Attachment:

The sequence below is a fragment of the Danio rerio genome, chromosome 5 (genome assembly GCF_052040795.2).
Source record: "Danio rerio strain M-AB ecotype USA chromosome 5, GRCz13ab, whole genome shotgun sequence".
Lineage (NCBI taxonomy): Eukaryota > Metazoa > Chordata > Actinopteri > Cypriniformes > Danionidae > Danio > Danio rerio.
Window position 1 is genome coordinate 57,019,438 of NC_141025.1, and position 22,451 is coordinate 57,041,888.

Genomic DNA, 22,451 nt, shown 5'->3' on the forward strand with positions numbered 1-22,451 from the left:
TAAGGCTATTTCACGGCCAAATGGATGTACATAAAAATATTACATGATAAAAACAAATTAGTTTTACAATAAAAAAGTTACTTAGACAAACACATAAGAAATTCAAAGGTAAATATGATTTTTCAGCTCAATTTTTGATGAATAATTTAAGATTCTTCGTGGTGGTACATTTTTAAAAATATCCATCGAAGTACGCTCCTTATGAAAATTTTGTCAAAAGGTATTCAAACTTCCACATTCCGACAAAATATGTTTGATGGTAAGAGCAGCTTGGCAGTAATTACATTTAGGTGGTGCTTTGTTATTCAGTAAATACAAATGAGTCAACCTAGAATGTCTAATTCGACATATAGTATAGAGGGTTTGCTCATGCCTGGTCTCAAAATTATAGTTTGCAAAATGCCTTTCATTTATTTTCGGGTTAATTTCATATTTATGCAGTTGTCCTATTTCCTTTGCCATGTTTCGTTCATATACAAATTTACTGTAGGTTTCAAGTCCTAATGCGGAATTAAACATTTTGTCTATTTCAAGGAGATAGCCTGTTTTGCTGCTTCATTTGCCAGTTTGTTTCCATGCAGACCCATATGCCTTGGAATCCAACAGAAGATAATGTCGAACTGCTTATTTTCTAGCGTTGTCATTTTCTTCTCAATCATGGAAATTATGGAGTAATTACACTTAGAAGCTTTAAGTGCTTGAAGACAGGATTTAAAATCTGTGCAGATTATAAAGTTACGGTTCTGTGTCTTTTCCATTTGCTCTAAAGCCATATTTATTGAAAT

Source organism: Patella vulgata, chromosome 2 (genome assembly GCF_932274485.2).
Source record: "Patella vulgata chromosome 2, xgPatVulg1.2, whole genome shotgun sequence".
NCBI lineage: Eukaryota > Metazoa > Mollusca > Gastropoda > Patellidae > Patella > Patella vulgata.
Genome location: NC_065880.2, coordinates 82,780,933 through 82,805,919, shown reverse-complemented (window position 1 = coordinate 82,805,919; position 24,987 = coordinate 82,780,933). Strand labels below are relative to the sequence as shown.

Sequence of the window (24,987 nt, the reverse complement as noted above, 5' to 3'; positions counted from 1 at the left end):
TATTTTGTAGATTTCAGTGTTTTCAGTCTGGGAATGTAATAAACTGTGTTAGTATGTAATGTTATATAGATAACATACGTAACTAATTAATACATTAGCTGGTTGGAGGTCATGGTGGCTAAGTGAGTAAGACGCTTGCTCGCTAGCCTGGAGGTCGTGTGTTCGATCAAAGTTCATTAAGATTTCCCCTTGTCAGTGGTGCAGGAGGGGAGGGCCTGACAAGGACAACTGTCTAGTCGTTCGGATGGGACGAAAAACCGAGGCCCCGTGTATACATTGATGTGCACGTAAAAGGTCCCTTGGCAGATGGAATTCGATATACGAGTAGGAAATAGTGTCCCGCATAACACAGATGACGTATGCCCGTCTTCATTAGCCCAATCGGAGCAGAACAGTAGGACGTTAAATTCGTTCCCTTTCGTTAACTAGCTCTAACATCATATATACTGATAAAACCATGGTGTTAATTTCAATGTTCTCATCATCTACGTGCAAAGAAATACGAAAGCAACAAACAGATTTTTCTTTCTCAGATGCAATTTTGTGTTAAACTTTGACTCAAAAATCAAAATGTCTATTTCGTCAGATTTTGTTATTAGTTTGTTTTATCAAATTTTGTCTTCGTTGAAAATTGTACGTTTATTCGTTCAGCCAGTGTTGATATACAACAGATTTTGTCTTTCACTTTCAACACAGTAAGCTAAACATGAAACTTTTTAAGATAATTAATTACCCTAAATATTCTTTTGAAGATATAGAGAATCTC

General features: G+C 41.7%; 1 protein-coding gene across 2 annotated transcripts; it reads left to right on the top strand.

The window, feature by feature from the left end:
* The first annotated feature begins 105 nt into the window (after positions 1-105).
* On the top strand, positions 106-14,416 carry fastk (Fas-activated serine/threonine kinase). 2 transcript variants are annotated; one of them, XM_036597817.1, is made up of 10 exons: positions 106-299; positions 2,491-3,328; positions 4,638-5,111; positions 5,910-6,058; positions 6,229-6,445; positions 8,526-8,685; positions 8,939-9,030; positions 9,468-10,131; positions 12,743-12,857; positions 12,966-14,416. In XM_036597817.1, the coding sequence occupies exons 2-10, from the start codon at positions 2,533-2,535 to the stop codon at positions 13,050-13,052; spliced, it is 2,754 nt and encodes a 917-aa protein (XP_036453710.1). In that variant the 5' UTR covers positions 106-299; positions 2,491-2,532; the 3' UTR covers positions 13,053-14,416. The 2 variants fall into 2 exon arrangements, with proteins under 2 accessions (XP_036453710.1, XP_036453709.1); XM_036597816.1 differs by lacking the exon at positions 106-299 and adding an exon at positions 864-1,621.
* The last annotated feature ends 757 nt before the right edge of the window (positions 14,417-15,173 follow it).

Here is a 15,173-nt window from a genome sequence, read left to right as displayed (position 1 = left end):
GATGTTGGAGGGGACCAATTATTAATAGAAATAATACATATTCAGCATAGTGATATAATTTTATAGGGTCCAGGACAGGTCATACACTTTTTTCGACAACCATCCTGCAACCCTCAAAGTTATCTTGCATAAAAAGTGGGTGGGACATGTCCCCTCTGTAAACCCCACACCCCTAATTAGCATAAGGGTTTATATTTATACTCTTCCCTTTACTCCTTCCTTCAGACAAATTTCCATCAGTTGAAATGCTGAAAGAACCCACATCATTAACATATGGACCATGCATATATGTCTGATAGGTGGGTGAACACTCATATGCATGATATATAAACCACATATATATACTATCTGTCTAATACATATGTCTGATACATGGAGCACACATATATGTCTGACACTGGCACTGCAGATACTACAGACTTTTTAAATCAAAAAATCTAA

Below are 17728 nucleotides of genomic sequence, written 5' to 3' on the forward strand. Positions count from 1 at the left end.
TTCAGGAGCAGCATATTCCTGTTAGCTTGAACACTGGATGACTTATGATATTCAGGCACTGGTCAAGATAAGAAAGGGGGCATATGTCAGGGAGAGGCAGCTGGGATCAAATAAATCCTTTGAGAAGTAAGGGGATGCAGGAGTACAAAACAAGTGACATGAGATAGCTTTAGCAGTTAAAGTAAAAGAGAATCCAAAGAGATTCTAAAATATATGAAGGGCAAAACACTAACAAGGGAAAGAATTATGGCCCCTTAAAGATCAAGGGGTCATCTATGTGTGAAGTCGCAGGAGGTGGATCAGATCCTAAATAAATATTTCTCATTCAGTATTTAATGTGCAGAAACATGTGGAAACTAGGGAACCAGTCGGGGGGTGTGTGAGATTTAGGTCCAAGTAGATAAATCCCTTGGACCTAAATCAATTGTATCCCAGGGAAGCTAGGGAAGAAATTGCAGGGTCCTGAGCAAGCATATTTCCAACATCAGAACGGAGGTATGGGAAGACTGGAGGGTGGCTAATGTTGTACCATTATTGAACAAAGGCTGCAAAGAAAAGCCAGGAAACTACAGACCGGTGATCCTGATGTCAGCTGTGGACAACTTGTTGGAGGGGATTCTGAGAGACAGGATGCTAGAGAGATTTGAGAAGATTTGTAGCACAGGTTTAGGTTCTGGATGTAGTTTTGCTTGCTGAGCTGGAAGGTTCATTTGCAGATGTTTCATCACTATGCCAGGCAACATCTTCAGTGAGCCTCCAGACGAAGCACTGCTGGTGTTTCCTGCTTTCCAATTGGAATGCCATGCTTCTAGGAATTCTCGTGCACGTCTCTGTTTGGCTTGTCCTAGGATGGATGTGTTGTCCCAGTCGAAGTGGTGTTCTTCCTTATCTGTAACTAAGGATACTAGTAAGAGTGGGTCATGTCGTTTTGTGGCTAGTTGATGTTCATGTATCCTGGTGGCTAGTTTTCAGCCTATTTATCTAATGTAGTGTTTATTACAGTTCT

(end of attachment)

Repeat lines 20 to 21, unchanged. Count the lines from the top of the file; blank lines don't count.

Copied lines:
Below are 17728 nucleotides of genomic sequence, written 5' to 3' on the forward strand. Positions count from 1 at the left end.
TTCAGGAGCAGCATATTCCTGTTAGCTTGAACACTGGATGACTTATGATATTCAGGCACTGGTCAAGATAAGAAAGGGGGCATATGTCAGGGAGAGGCAGCTGGGATCAAATAAATCCTTTGAGAAGTAAGGGGATGCAGGAGTACAAAACAAGTGACATGAGATAGCTTTAGCAGTTAAAGTAAAAGAGAATCCAAAGAGATTCTAAAATATATGAAGGGCAAAACACTAACAAGGGAAAGAATTATGGCCCCTTAAAGATCAAGGGGTCATCTATGTGTGAAGTCGCAGGAGGTGGATCAGATCCTAAATAAATATTTCTCATTCAGTATTTAATGTGCAGAAACATGTGGAAACTAGGGAACCAGTCGGGGGGTGTGTGAGATTTAGGTCCAAGTAGATAAATCCCTTGGACCTAAATCAATTGTATCCCAGGGAAGCTAGGGAAGAAATTGCAGGGTCCTGAGCAAGCATATTTCCAACATCAGAACGGAGGTATGGGAAGACTGGAGGGTGGCTAATGTTGTACCATTATTGAACAAAGGCTGCAAAGAAAAGCCAGGAAACTACAGACCGGTGATCCTGATGTCAGCTGTGGACAACTTGTTGGAGGGGATTCTGAGAGACAGGATGCTAGAGAGATTTGAGAAGATTTGTAGCACAGGTTTAGGTTCTGGATGTAGTTTTGCTTGCTGAGCTGGAAGGTTCATTTGCAGATGTTTCATCACTATGCCAGGCAACATCTTCAGTGAGCCTCCAGACGAAGCACTGCTGGTGTTTCCTGCTTTCCAATTGGAATGCCATGCTTCTAGGAATTCTCGTGCACGTCTCTGTTTGGCTTGTCCTAGGATGGATGTGTTGTCCCAGTCGAAGTGGTGTTCTTCCTTATCTGTAACTAAGGATACTAGTAAGAGTGGGTCATGTCGTTTTGTGGCTAGTTGATGTTCATGTATCCTGGTGGCTAGTTTTCAGCCTATTTATCTAATGTAGTGTTTATTACAGTTCT